It may seem like a distant memory now, but this winter was a doozy record snowfall, blizzards, storms and icy conditions wracked the Northeast seemingly nonstop. This pattern of nearly constant snow and ice deterred many commuters from getting to work.
A severe winter has the potential to seriously threaten the livelihood of hourly workers and their families. Millions of hard working Americans engineers, construction workers, transportation professionals, maintenance and laborers (to name a few) are routinely unable to do their jobs because of weather conditions. Through no fault of their own, projects halt and paychecks stop.
In a recent conversation I had with a prospective client looking to solve this exact problem, I was not surprised when the companys head of HR stated, employees make all of their money when they work. Otherwise, they just starve.
This is a serious problem, both for the employees and the organizations that employ them.
A common solution for organizations facing regular, seasonal work stoppages is to implement a salary continuation program and continue paying employees their regular wage while they are not working. The problem with doing this, and the main reason most companies do not offer salary continuation, is it is extremely costly.
Many executives find themselves having to choose to either pay salary continuation and suffer a hard hit to their bottom line, or administer seasonal layoffs, creating low morale and often resulting in the loss of trained, skilled workers. Whats needed in this scenario is an alternative benefit that supports both the interest of the employee and the organization.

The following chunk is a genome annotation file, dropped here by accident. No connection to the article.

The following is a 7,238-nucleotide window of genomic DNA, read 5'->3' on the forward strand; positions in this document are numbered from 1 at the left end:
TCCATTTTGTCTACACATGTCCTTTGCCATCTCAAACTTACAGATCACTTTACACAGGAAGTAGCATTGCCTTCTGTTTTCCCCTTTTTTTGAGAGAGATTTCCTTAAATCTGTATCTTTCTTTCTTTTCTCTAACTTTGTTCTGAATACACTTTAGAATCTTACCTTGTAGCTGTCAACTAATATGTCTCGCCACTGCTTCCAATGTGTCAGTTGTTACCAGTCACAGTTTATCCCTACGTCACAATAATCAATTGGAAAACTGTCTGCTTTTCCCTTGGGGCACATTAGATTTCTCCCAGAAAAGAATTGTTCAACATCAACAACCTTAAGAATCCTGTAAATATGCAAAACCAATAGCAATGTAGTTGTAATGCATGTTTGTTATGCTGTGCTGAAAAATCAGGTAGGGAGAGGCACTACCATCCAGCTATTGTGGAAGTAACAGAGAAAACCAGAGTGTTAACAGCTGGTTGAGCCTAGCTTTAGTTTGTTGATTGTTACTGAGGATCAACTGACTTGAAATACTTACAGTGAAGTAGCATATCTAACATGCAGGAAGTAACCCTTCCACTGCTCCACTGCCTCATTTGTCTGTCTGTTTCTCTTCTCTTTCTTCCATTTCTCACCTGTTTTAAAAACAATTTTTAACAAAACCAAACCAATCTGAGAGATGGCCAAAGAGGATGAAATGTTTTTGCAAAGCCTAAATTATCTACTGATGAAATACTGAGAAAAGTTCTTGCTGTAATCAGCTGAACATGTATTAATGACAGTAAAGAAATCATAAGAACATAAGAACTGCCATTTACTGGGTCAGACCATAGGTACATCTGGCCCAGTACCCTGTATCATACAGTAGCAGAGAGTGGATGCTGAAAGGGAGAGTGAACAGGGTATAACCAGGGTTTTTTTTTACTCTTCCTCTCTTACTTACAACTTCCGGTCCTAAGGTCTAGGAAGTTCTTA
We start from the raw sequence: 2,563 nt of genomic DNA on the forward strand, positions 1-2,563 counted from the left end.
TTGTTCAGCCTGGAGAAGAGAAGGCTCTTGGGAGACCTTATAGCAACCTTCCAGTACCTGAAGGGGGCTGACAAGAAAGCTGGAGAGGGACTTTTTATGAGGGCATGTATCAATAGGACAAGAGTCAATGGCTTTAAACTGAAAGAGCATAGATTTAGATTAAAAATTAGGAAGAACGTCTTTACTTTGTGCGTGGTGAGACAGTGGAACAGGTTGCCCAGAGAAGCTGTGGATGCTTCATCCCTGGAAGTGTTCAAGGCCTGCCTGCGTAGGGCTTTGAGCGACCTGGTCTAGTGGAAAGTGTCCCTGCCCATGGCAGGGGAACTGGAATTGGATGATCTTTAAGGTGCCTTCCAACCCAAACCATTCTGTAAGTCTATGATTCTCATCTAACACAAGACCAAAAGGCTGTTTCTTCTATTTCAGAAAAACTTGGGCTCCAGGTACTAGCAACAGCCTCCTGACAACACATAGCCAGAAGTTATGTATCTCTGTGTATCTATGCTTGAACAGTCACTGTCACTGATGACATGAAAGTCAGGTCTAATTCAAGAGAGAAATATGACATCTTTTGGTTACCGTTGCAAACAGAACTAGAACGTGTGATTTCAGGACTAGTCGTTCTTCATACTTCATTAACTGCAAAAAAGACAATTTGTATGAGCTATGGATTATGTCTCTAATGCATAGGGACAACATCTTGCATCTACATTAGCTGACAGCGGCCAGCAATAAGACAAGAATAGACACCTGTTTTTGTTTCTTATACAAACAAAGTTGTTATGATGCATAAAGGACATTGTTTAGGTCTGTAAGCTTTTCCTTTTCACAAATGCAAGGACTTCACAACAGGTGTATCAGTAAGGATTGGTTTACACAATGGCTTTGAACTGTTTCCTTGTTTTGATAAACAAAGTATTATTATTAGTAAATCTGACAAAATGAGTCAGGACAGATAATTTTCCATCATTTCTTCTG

According to the Wells Fargo Employee Benefits Survey, executives site their top three goals of employee benefits as:
1) Maintaining productivity of employees.
2) Managing overall costs.
3) Maintaining the current level of employee benefits offered to employees.
Using this criterion, it is clear that neither salary continuation nor seasonal layoffs provide an acceptable, efficient benefit when it comes to addressing seasonal work stoppages.
By using the long-standing, yet little-known, IRS approved supplemental unemployment benefits (SUB) plan, a company can ensure their employees receive 100% of their regular income during work stoppages, while saving 25%-45% of their cost compared to a traditional salary continuation program. Under this scenario, a company can afford to protect their employees livelihood, without hurting their own profitability.
A SUB plan works by integrating state unemployment benefits so that the company-sponsored benefit combined with the state UI benefit equals 100% of the employees regular wage during a temporary work stoppage. Additionally, because SUB payments are classified by the IRS as benefits, rather than wages, both the payment and the receipt of SUB benefits are exempt from payroll taxes (FICA/FUTA/SUTA).
A SUB plan bridges the gap between employee and company needs during difficult times. For organizations with existing salary continuation programs, converting to a SUB plan can free up significant dollars for other key benefits. For organizations practicing seasonal layoffs, a SUB plan may be an affordable way to provide a secure, reliable income to your valued employees during hard times.
Corley is senior vice president at Transition Services Inc. Lana Pancoast, manager, business development & client services at Transition Services, is a contributing author.
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